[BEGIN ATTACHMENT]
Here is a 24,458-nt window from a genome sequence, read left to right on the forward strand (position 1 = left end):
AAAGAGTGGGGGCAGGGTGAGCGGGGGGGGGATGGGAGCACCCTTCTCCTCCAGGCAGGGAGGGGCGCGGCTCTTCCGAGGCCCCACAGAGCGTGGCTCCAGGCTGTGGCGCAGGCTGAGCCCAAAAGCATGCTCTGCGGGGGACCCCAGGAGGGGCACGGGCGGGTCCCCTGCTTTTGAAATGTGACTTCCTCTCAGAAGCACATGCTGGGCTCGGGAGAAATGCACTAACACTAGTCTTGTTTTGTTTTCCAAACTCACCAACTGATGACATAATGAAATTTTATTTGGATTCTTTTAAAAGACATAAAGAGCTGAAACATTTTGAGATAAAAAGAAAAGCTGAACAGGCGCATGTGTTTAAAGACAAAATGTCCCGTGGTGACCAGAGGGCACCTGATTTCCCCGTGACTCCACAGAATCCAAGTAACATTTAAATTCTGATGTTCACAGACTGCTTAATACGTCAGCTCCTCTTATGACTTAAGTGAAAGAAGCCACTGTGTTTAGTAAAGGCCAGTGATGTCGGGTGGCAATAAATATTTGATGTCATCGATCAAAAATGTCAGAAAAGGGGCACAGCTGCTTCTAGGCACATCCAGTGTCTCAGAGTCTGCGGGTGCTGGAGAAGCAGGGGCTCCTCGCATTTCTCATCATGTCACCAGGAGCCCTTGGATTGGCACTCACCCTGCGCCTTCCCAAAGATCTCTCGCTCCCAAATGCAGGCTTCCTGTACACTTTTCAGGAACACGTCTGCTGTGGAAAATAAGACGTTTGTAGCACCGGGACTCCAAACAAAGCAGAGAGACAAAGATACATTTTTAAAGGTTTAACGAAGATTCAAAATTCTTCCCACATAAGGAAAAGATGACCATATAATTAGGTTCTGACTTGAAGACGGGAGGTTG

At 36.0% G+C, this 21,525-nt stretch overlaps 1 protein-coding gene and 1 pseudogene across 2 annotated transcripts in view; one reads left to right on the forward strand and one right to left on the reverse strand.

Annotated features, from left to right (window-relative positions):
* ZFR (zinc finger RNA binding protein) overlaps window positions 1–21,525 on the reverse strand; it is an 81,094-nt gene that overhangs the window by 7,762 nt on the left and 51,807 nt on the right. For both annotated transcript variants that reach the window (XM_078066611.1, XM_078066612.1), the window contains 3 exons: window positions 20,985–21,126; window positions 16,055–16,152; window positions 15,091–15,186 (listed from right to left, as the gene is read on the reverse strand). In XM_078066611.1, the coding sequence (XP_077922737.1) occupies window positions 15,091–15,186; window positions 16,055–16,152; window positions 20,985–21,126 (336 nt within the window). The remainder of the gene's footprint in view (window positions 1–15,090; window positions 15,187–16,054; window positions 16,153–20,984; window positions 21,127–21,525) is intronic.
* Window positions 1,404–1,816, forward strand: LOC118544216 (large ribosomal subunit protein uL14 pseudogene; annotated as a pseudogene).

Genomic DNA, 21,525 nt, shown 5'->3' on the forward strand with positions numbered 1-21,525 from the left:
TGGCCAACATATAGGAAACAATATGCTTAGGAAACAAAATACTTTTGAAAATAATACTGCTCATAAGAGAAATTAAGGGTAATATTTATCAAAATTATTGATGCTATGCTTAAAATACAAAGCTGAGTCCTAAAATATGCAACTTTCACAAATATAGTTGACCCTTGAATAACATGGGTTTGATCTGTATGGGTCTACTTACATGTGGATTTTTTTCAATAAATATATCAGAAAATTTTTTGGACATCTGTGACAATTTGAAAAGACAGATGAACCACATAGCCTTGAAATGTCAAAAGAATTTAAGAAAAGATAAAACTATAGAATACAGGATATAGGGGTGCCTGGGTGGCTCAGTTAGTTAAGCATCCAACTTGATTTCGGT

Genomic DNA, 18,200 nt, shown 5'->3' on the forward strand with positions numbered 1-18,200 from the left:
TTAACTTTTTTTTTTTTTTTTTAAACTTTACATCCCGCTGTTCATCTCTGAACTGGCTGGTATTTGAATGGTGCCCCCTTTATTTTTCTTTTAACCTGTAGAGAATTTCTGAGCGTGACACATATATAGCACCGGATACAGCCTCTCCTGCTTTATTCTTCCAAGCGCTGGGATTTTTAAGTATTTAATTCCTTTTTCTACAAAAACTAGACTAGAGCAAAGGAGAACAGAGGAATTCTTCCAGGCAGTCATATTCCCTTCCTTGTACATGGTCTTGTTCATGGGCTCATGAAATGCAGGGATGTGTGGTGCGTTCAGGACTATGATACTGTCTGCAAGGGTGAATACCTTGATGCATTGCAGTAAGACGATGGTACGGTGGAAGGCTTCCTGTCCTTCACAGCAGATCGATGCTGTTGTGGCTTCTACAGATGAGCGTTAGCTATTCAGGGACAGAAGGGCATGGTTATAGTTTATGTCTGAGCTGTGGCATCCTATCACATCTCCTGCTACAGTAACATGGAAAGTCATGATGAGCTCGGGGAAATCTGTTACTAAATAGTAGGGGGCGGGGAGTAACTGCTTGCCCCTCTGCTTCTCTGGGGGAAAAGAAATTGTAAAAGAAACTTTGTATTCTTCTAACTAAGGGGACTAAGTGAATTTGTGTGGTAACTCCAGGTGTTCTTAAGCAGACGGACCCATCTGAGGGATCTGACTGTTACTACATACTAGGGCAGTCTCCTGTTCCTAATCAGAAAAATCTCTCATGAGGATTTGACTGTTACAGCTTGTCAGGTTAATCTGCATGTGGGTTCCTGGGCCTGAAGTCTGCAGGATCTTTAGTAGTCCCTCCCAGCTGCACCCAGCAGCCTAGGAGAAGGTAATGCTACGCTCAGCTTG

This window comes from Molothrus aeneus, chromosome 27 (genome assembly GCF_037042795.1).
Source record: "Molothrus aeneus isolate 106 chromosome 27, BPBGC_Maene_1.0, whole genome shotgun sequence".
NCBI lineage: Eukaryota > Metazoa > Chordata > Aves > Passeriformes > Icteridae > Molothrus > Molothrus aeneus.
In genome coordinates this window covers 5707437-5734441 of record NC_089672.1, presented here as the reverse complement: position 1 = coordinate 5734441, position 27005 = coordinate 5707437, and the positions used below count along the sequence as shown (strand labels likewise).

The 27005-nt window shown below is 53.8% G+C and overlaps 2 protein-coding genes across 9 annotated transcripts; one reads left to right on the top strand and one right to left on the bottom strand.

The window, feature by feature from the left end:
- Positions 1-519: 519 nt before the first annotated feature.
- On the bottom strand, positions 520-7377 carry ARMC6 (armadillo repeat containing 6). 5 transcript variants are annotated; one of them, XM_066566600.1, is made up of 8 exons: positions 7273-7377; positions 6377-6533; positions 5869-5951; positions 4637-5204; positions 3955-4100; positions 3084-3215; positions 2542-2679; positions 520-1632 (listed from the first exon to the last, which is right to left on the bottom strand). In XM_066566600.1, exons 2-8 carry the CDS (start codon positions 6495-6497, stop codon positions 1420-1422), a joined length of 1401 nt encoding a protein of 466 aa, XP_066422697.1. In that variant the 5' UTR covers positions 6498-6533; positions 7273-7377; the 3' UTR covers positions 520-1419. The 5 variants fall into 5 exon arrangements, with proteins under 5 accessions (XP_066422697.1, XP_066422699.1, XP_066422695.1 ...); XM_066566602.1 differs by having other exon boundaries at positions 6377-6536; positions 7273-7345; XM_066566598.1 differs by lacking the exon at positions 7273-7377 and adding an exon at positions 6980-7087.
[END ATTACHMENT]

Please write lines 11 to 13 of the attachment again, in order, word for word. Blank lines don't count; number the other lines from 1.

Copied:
This window comes from Molothrus aeneus, chromosome 27 (genome assembly GCF_037042795.1).
Source record: "Molothrus aeneus isolate 106 chromosome 27, BPBGC_Maene_1.0, whole genome shotgun sequence".
NCBI lineage: Eukaryota > Metazoa > Chordata > Aves > Passeriformes > Icteridae > Molothrus > Molothrus aeneus.